And on this point Sarah Connor nailed it. Because SkyNet was really her fault.
Now, I know this sounds pretty crazy, but let’s consider the facts, starting with The Terminator:
1) SkyNet exists and sends back a Terminator to kill Sarah Connor, the mother the successful human resistance fighter John Connor.
2) The resistance sends back Kyle Reese to protect her; he fathers John Connor.
So, the causal chain here might be interpreted that SkyNet is responsible for John Connor, because had SkyNet not threatened Sarah in the past, Kyle Reese would have been unnecessary; no Terminator, no Kyle; no Kyle, no John. That’s all well and good, and we might be inclined to just accept the traditional (and paradoxical) “SkyNet ensured its own existence by existing” argument.
But let’s not be so hasty. Remember the outcome of Sarah’s first confrontation with a Terminator? Kyle died to protect her, and she survived, ultimately killing the Terminator by crushing it. When she did this, and did not pick up the pieces, she guaranteed the existence of SkyNet. Had Sarah bothered to grab the detritus from the Terminator she crushed, Cyberdyne would never have received the microprocessor and skeletal hand from the T-800.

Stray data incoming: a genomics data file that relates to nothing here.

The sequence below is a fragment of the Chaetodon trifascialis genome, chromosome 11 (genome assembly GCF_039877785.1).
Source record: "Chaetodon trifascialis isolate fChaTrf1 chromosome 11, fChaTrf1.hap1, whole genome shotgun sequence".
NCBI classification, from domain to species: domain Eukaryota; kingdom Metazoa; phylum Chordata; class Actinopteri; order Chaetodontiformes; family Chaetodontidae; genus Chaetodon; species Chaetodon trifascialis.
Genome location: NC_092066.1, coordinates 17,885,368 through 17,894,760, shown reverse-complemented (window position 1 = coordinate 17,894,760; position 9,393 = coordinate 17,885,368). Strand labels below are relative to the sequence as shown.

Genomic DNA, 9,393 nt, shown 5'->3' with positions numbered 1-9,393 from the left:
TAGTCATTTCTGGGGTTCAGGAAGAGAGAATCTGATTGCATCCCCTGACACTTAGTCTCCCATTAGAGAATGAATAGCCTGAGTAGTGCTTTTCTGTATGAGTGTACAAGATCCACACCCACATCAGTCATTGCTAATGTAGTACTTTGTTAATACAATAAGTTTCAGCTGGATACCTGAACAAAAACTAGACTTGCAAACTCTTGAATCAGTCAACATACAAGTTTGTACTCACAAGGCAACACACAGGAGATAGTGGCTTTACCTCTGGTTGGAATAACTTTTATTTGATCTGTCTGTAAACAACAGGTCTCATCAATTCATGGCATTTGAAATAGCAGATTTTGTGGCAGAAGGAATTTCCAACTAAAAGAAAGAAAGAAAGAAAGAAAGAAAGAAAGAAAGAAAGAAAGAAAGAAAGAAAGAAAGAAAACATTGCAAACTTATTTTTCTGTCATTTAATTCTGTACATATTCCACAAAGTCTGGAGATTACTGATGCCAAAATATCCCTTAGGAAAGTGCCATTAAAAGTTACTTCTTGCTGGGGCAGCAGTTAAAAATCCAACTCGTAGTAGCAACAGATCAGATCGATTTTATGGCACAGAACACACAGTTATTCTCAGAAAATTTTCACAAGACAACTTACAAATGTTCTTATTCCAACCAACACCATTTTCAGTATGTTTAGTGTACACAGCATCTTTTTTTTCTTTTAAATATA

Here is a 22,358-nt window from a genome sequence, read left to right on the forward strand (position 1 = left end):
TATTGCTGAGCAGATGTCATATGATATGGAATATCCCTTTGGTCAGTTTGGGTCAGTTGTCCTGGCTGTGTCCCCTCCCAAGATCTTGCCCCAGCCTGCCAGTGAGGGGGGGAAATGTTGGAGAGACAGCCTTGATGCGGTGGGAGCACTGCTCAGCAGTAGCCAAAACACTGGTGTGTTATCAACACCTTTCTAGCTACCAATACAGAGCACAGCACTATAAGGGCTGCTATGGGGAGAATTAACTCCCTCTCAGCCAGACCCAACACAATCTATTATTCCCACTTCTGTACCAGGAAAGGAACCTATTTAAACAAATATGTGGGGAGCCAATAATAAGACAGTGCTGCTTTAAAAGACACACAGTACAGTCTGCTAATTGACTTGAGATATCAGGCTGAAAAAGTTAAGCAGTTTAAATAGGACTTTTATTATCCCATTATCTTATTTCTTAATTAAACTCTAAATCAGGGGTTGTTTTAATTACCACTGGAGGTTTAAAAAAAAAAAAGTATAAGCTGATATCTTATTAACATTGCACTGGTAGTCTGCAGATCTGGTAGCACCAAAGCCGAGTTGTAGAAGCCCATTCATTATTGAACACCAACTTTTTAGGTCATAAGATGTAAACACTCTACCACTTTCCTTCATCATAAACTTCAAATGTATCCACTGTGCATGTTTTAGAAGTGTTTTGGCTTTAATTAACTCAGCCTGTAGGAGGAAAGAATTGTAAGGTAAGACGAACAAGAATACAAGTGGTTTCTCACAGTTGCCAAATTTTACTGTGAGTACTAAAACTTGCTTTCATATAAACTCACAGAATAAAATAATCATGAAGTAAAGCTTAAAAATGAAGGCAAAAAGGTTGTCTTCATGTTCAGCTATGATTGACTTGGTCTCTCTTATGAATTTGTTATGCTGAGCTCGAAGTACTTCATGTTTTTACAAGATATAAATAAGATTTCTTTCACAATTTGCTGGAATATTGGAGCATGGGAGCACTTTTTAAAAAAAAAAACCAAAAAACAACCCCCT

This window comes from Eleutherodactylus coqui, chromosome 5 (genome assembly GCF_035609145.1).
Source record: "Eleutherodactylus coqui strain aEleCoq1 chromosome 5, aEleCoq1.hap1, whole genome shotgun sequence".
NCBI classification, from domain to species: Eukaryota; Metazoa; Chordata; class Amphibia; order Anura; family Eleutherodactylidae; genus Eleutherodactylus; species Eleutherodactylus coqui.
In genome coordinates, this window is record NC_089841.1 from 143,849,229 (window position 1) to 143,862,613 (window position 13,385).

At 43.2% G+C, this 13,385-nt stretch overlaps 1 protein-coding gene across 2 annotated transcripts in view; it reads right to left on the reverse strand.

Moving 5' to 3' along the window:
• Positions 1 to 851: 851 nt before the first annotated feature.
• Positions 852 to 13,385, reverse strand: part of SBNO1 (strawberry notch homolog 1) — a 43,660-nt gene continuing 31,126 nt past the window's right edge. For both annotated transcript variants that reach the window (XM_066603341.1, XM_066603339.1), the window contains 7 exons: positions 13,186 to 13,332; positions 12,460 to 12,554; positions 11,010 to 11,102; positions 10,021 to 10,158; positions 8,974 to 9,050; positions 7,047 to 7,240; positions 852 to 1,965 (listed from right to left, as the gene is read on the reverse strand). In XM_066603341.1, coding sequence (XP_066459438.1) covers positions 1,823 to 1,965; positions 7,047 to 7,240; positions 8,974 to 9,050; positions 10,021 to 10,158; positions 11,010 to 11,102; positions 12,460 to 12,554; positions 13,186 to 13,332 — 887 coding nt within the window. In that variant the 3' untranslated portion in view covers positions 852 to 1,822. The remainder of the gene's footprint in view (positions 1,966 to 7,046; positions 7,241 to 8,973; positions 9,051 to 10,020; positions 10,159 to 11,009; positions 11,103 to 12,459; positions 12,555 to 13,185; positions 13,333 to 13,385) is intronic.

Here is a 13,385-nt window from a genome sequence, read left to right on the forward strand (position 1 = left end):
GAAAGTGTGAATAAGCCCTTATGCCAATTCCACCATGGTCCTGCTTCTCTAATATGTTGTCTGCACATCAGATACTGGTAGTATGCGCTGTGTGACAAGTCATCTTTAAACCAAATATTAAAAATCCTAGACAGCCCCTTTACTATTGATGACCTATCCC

Undoubtedly, some of you might be questioning my sanity (for a variety of reasons). But I urge you to consider this: after Sarah defeated the first Terminator, we have the only possible moment in the trajectory toward August 29, 1997 (side note: hahahahaha!) where divergence was possible. Had Sarah made the correct choice here, SkyNet’s future would have been impossible. Imagine the following timelines, where a is the timeline envisioned by the films, and b is my hypothesized timeline where Sarah takes a minute to pick up some shit off the floor:
a) Sarah kills the Terminator and runs away —-> cops hand over weird shit to Cyberdyne, events of Terminator 2 —-> 8/29/1997
b) Sarah kills the Terminator and cleans up the mess —-> no evidence for Cyberdyne to use —-> boring future we live in now
Sarah Connor was responsible for the Apocalypse, and thus correct when she claimed that there is no fate but what we make for ourselves. Way to go, Sarah.